Charleston Police Chief Greg Mullen is not pleased.

Despite the state Legislature's apparent enthusiasm for doing away with concealed-weapons permits, Mullen says, “I think it's a bad idea.”

This isn't a surprise. Mullen attended a public hearing last month in North Charleston for a different bill that would allow concealed-weapons permit holders to bring their weapons into businesses, including those that serve alcohol, as long as there's no sign forbidding it.

When Mullen suggested that the bill could put police officers on the streets in danger, reporter Bo Petersen noted that the chief won only “respectful applause” for that.

Sounds like he would have been even less welcome in Columbia this week, when senators talked about eliminating the concealed-weapons permit process entirely.

“I feel this puts every law enforcement officer in jeopardy,” he said.

Training, schmaining

The state requires a minimum of 40 hours training for people to drive.

If you were born after June 30, 1979, the state DNR requires you to complete an eight-hour hunter-education course before you can get a hunting license.

And of course, police officers must have regular firearms training, a requirement that apparently hasn't yet come up for discussion, presumably because legislators at least want the police officers to be better shots than the criminals.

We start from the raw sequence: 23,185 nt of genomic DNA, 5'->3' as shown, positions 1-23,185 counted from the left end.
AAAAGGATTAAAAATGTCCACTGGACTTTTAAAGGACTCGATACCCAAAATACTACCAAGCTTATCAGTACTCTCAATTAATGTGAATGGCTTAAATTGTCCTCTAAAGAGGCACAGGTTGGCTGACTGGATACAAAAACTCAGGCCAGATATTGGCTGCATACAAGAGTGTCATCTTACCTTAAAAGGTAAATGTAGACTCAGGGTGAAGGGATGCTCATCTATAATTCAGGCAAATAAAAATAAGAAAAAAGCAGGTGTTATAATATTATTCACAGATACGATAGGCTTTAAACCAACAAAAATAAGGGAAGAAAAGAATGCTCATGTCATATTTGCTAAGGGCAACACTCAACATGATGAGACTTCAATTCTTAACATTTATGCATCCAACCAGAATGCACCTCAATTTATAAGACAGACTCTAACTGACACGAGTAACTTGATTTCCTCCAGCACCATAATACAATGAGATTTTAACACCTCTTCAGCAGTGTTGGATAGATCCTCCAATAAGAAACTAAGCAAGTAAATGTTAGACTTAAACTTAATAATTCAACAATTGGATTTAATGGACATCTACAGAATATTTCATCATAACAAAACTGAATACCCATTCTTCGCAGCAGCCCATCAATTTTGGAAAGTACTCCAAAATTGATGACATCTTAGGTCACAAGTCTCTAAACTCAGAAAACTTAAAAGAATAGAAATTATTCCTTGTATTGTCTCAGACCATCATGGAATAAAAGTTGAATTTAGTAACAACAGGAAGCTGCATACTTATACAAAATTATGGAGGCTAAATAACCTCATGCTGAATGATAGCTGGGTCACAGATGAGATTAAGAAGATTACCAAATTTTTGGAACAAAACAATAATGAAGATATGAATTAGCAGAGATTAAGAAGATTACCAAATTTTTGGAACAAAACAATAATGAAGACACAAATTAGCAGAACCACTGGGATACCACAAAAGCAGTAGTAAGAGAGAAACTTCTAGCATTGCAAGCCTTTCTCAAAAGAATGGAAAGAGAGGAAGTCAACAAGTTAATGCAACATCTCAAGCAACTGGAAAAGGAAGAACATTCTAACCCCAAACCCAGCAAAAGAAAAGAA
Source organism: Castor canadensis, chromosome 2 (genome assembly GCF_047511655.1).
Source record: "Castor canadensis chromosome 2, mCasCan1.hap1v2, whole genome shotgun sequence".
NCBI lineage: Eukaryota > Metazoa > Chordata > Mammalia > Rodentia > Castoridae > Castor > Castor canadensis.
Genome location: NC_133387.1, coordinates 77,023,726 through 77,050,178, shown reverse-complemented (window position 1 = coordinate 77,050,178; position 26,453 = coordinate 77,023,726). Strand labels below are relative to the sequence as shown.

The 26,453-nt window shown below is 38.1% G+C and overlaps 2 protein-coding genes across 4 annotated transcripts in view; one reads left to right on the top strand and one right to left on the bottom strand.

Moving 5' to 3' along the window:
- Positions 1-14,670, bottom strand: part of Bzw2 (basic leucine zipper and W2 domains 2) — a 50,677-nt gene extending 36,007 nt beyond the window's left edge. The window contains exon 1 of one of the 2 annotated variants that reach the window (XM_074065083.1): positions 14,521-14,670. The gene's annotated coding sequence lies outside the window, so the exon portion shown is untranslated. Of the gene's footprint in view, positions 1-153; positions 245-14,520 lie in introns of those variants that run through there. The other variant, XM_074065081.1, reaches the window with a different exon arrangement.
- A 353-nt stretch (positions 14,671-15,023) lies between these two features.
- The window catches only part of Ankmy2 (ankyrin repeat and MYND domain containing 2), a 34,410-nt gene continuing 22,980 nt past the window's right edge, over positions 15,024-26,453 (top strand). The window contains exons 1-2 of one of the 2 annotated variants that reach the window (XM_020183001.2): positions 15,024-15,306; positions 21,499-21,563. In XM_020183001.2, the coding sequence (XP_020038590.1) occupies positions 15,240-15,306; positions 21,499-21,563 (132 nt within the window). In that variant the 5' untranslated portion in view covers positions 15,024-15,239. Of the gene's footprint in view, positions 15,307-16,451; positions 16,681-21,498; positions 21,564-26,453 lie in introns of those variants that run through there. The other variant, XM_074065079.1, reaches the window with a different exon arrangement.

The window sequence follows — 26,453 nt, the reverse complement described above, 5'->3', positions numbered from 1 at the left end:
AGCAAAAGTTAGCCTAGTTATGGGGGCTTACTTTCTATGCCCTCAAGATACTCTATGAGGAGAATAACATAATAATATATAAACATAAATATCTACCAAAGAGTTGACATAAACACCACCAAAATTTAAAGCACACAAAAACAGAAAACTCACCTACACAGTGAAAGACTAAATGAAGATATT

It's not like the requirements for a permit — eight hours of certified instruction and a $50 registration fee to SLED — are all that excruciating.

And apparently it wasn't that big a deal for the 39,311 people who were issued permits in 2011 and the 14,650 who renewed permits that year, the latest data available on the SLED website.

Why bother with all that red tape?

Two words: Alice Boland.

Room for compromise

Mullen has carried guns all his adult life, first in the military and now as a police officer.

“I am a believer in the Second Amendment, but I'm also a believer in community safety. I also understand that there's many constitutional rights that we have that have limitations and restrictions that have been placed on them as people have determined a reasonable balance between personal freedoms and public safety.”

Apparently not everybody shares the chief's views.

Certainly not Spartanburg Sen. Shane Martin, who said this week that he was disappointed that law enforcement officials would speak out against gun rights, or as he put it, “God-given constitutional rights.”

Mullen found it odd that someone who is supposed to hear opinions from all sources would then chastise people, including police, for simply giving their opinions.

Of course, this wouldn't be the first time our legislators went through what's supposed to be a public process with a predetermined agenda.

“The argument that bad people carry guns so good people should carry guns, a lot of times, good people become bad people because a gun is introduced into the situation,” Mullen said.

Hopefully state leaders will realize that's not good for anyone.

Reach Melanie Balog at 937-5565 or